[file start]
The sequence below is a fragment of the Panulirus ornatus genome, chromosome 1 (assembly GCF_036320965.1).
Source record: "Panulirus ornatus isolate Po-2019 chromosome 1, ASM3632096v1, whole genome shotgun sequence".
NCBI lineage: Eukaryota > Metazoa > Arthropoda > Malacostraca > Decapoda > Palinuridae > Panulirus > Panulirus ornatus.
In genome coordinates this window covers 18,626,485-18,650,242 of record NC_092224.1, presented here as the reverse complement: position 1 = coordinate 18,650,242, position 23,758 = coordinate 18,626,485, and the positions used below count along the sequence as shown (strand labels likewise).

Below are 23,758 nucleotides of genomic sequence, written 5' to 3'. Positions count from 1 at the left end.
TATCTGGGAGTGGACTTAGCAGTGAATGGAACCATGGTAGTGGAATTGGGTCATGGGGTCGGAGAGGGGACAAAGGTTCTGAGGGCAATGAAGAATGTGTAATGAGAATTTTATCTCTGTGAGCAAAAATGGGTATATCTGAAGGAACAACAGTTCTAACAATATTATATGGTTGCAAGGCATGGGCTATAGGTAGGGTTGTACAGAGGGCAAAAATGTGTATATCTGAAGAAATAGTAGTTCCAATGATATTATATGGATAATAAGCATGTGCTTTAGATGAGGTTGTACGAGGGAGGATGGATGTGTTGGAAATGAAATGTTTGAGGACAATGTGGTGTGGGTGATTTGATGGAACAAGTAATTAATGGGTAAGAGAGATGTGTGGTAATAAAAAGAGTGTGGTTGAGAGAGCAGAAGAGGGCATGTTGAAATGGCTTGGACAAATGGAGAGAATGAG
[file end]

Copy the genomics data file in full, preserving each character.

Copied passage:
The sequence below is a fragment of the Panulirus ornatus genome, chromosome 1 (assembly GCF_036320965.1).
Source record: "Panulirus ornatus isolate Po-2019 chromosome 1, ASM3632096v1, whole genome shotgun sequence".
NCBI lineage: Eukaryota > Metazoa > Arthropoda > Malacostraca > Decapoda > Palinuridae > Panulirus > Panulirus ornatus.
In genome coordinates this window covers 18,626,485-18,650,242 of record NC_092224.1, presented here as the reverse complement: position 1 = coordinate 18,650,242, position 23,758 = coordinate 18,626,485, and the positions used below count along the sequence as shown (strand labels likewise).

Below are 23,758 nucleotides of genomic sequence, written 5' to 3'. Positions count from 1 at the left end.
TATCTGGGAGTGGACTTAGCAGTGAATGGAACCATGGTAGTGGAATTGGGTCATGGGGTCGGAGAGGGGACAAAGGTTCTGAGGGCAATGAAGAATGTGTAATGAGAATTTTATCTCTGTGAGCAAAAATGGGTATATCTGAAGGAACAACAGTTCTAACAATATTATATGGTTGCAAGGCATGGGCTATAGGTAGGGTTGTACAGAGGGCAAAAATGTGTATATCTGAAGAAATAGTAGTTCCAATGATATTATATGGATAATAAGCATGTGCTTTAGATGAGGTTGTACGAGGGAGGATGGATGTGTTGGAAATGAAATGTTTGAGGACAATGTGGTGTGGGTGATTTGATGGAACAAGTAATTAATGGGTAAGAGAGATGTGTGGTAATAAAAAGAGTGTGGTTGAGAGAGCAGAAGAGGGCATGTTGAAATGGCTTGGACAAATGGAGAGAATGAG